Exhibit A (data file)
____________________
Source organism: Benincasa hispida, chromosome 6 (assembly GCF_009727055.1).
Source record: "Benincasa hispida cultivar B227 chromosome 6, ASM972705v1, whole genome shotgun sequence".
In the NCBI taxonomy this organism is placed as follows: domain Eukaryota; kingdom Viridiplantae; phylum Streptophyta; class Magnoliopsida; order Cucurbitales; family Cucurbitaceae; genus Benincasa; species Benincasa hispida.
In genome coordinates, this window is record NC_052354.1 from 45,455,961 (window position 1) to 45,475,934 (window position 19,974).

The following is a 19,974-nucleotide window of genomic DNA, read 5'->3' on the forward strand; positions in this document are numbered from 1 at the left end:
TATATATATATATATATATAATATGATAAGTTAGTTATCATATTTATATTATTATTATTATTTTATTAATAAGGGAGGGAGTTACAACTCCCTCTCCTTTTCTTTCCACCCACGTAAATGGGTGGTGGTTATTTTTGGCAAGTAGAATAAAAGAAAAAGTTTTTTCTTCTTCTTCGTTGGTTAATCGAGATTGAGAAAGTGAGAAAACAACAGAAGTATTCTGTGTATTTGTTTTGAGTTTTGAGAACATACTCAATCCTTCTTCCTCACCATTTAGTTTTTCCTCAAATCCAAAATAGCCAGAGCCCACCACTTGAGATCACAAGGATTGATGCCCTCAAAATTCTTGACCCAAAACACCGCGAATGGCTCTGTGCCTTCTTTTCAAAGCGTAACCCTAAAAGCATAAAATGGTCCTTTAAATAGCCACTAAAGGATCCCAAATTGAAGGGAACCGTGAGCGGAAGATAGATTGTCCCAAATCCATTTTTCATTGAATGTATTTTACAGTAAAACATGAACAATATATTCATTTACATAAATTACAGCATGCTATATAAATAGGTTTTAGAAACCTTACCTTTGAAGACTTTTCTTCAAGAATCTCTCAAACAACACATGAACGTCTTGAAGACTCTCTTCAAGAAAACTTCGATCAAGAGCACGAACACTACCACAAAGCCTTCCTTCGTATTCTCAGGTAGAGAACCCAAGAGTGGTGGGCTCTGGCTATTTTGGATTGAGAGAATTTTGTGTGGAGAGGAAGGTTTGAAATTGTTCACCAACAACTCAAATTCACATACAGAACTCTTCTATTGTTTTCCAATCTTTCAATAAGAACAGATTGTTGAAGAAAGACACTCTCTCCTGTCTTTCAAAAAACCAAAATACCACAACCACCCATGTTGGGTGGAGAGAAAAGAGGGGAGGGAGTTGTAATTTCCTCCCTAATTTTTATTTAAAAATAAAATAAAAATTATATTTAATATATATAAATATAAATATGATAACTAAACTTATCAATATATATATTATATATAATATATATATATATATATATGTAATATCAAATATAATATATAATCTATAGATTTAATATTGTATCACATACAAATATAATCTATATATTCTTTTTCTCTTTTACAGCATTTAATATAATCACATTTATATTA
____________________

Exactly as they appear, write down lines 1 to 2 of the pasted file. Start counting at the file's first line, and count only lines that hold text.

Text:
Source organism: Benincasa hispida, chromosome 6 (assembly GCF_009727055.1).
Source record: "Benincasa hispida cultivar B227 chromosome 6, ASM972705v1, whole genome shotgun sequence".